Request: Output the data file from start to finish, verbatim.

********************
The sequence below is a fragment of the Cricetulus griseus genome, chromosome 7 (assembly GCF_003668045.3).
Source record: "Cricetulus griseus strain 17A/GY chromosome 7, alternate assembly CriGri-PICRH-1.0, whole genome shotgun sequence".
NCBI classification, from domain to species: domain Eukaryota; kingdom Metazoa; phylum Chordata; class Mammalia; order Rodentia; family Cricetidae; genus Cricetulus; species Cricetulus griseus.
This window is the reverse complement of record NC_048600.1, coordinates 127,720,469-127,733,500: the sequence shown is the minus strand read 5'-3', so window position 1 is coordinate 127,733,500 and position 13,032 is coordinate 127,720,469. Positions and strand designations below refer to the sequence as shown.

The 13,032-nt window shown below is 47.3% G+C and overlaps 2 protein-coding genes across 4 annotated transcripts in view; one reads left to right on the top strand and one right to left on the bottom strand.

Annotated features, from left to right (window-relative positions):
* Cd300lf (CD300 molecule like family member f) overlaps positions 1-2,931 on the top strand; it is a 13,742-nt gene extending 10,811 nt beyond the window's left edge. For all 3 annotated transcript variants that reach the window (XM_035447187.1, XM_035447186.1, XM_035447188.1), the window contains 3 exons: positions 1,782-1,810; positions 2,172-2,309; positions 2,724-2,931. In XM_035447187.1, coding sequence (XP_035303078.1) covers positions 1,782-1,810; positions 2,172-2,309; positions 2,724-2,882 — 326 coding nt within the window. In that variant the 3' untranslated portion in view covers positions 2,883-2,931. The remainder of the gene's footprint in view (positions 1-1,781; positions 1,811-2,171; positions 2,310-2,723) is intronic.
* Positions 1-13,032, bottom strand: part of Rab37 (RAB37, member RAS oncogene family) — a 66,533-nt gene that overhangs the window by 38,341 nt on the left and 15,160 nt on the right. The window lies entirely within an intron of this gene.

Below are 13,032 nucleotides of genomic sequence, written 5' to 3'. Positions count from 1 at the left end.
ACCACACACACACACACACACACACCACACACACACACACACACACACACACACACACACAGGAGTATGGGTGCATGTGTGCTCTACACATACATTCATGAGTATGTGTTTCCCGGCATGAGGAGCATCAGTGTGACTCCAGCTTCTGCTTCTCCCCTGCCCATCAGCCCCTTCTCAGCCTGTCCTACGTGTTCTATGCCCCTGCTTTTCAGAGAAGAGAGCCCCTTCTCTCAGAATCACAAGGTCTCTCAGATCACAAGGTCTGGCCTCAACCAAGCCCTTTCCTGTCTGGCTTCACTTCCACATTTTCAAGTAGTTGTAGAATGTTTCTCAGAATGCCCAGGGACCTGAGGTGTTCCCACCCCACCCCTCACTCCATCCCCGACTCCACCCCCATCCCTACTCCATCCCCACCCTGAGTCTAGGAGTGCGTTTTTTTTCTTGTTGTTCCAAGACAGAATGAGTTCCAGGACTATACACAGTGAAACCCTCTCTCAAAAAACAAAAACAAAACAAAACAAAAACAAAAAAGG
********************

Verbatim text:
The sequence below is a fragment of the Cricetulus griseus genome, chromosome 7 (assembly GCF_003668045.3).
Source record: "Cricetulus griseus strain 17A/GY chromosome 7, alternate assembly CriGri-PICRH-1.0, whole genome shotgun sequence".
NCBI classification, from domain to species: domain Eukaryota; kingdom Metazoa; phylum Chordata; class Mammalia; order Rodentia; family Cricetidae; genus Cricetulus; species Cricetulus griseus.
This window is the reverse complement of record NC_048600.1, coordinates 127,720,469-127,733,500: the sequence shown is the minus strand read 5'-3', so window position 1 is coordinate 127,733,500 and position 13,032 is coordinate 127,720,469. Positions and strand designations below refer to the sequence as shown.

The 13,032-nt window shown below is 47.3% G+C and overlaps 2 protein-coding genes across 4 annotated transcripts in view; one reads left to right on the top strand and one right to left on the bottom strand.

Annotated features, from left to right (window-relative positions):
* Cd300lf (CD300 molecule like family member f) overlaps positions 1-2,931 on the top strand; it is a 13,742-nt gene extending 10,811 nt beyond the window's left edge. For all 3 annotated transcript variants that reach the window (XM_035447187.1, XM_035447186.1, XM_035447188.1), the window contains 3 exons: positions 1,782-1,810; positions 2,172-2,309; positions 2,724-2,931. In XM_035447187.1, coding sequence (XP_035303078.1) covers positions 1,782-1,810; positions 2,172-2,309; positions 2,724-2,882 — 326 coding nt within the window. In that variant the 3' untranslated portion in view covers positions 2,883-2,931. The remainder of the gene's footprint in view (positions 1-1,781; positions 1,811-2,171; positions 2,310-2,723) is intronic.
* Positions 1-13,032, bottom strand: part of Rab37 (RAB37, member RAS oncogene family) — a 66,533-nt gene that overhangs the window by 38,341 nt on the left and 15,160 nt on the right. The window lies entirely within an intron of this gene.

Below are 13,032 nucleotides of genomic sequence, written 5' to 3'. Positions count from 1 at the left end.
ACCACACACACACACACACACACACCACACACACACACACACACACACACACACACACACAGGAGTATGGGTGCATGTGTGCTCTACACATACATTCATGAGTATGTGTTTCCCGGCATGAGGAGCATCAGTGTGACTCCAGCTTCTGCTTCTCCCCTGCCCATCAGCCCCTTCTCAGCCTGTCCTACGTGTTCTATGCCCCTGCTTTTCAGAGAAGAGAGCCCCTTCTCTCAGAATCACAAGGTCTCTCAGATCACAAGGTCTGGCCTCAACCAAGCCCTTTCCTGTCTGGCTTCACTTCCACATTTTCAAGTAGTTGTAGAATGTTTCTCAGAATGCCCAGGGACCTGAGGTGTTCCCACCCCACCCCTCACTCCATCCCCGACTCCACCCCCATCCCTACTCCATCCCCACCCTGAGTCTAGGAGTGCGTTTTTTTTCTTGTTGTTCCAAGACAGAATGAGTTCCAGGACTATACACAGTGAAACCCTCTCTCAAAAAACAAAAACAAAACAAAACAAAAACAAAAAAGG